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Chimel v. California Case Brief

Summary of Chimel v. California
395 U.S. 752, 89 S.Ct. 2034, 23 L.Ed.2d 685 (1969)

ISSUE: Whether the warrantless search of an arrestees entire house can be constitutionally justified as incident to the arrest itself?

FACTS: A warrant for the arrest of the petitioner was made for the burglary of a coin shop. The officers identified themselves and were allowed entrance to the house by the petitioner’s wife where they waited for the accused man to come home. Upon arrival of the petitioner, the arresting officers showed the arrest warrant to the accused and asked permission to “look around”. The petitioner refused the request and the officers told the petitioner that a search could be conducted on “the basis of lawful arrest” and carried out the search. The officers searched the entire house including the attic, garage, and a small workshop, etc. and found various items which were admitted as evidence in court, over the defendants objection that they were admitted unconstitutionally.

DECISIONS OF THE LOWER COURTS: The judgment of the district court found the defendant guilty on two counts of burglary. All appellate courts in the state of California affirmed the judgment of the district court. A writ of certiorari was granted to the petitioner by the Supreme Court.

HOLDING: The judgment of the district court is reversed.

RATIONALE: The decision of the Supreme Court, delivered by Justice Stewart, was based on the decision of United States v. Rabinowitz and that the search was unreasonable under the 4th and 14th Ammendments. Until this point in time, a “warrantless search incident to a lawful arrest may general extend to the area that is considered to be in the possession or under the control of the person arrested.” The Court held that a warrantless search was reasonable only of the defendant’s person i.e. whatever he/she has in pockets and etc. as well as anything that may be in reach such as a weapon in a nearby drawer. When an arrest is made, it is reasonable for the arresting officer to search the person arrested in order to remove any weapons that the latter might seek to use in order to resist arrest or effect his escape . . . it is entirely reasonable for the arresting officer to search for and seize any evidence on the arrestee’s person in order to prevent its concealment or destruction. And the area which an arrestee might reach in order to grab a weapon or evidentiary items must, of course, be governed by a like rule. The Court felt that there was “no comparable justification, for routinely searching rooms other than that in which an arrest occurs…” “Such searches, in the absence of well recognized exceptions, may be made only under the authority of a search warrant.” The court held the opinion that the 4th Amendment, at no point, allowed a search to go beyond that of the area where the person is arrested “from which the person might obtain weapons or evidentiary items.”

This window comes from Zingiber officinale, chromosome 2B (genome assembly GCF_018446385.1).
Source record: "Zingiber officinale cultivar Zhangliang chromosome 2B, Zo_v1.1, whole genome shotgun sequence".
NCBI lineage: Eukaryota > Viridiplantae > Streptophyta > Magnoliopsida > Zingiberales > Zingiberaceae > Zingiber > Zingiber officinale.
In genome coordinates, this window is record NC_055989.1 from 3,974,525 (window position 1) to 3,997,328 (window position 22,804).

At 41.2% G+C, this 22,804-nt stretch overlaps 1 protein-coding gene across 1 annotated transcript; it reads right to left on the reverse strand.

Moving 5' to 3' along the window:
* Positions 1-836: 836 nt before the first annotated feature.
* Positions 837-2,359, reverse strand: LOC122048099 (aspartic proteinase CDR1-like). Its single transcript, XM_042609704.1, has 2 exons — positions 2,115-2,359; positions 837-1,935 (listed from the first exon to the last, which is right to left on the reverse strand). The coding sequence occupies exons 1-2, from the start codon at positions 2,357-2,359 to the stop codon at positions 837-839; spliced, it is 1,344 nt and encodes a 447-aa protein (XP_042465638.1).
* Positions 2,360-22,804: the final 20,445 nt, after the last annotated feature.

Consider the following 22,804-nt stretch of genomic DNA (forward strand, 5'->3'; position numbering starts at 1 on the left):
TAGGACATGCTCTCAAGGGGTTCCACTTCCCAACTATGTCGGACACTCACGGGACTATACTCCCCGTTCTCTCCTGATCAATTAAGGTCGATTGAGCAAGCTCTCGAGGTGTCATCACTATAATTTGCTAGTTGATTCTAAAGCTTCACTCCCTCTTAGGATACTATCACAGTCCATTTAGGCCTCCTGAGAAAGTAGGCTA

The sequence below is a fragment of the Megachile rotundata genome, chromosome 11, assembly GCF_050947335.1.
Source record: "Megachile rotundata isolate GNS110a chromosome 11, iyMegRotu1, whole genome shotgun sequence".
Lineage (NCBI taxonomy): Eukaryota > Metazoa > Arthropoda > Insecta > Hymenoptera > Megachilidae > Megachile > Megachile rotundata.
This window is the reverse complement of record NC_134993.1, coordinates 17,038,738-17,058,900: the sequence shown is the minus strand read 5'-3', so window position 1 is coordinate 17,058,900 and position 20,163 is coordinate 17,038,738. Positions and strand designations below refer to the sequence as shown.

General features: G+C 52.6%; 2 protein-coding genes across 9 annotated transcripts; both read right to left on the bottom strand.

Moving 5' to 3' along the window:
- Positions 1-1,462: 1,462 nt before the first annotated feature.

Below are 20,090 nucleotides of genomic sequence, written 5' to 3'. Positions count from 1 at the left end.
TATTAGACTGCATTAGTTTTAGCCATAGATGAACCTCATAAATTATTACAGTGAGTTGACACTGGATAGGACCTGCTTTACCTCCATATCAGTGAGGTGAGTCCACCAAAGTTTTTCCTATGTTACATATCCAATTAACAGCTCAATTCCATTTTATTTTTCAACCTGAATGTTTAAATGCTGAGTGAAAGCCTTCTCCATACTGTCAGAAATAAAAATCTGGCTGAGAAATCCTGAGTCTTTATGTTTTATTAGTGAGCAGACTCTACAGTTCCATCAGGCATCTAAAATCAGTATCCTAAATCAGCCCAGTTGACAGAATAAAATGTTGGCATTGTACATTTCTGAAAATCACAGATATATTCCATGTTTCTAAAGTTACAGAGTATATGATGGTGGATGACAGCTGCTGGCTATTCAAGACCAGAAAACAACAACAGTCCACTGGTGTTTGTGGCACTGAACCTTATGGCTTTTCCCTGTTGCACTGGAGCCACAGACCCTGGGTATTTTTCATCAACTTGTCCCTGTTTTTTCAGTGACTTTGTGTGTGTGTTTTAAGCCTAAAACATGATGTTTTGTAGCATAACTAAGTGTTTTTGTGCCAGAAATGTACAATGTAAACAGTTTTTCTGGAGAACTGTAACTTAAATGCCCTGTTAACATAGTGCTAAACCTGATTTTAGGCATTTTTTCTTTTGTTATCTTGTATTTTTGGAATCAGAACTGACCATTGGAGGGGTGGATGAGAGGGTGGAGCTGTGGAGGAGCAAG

CONCURRING OPINIONS: Justice Harlan concurred with the opinion of the Court in that “as a result of Mapp v. Ohio, every change in the 4th Amendment law must now be obeyed by state officials facing widely different problems of local law enforcement”. Justice Harlan also states “the warrant requirement plays an essential role in the protection of those fundamental liberties protect again state infringement by the 4th Amendment.”

DISSENTING OPINIONS: Justice White and Justice Black join dissenting claiming that a search in a case such as this is justified for the fact that if the petitioner had been arrested at his place of work, a warrant would have been obtained to search his home at a later time. Also, if they had left the premises of the home where the arrest was made to obtain a warrant to search the content of the house, the spouse of the defendant, knowing that her husband had committed a crime, may have removed the evidence from its location where it may have never been found.

POLICY EFFECT: The outcome of Chimel v. California held that upon arrest, only a person’s body and immediate area is justified by a warrantless search. Searching beyond those points must be accompanied by a search warrant

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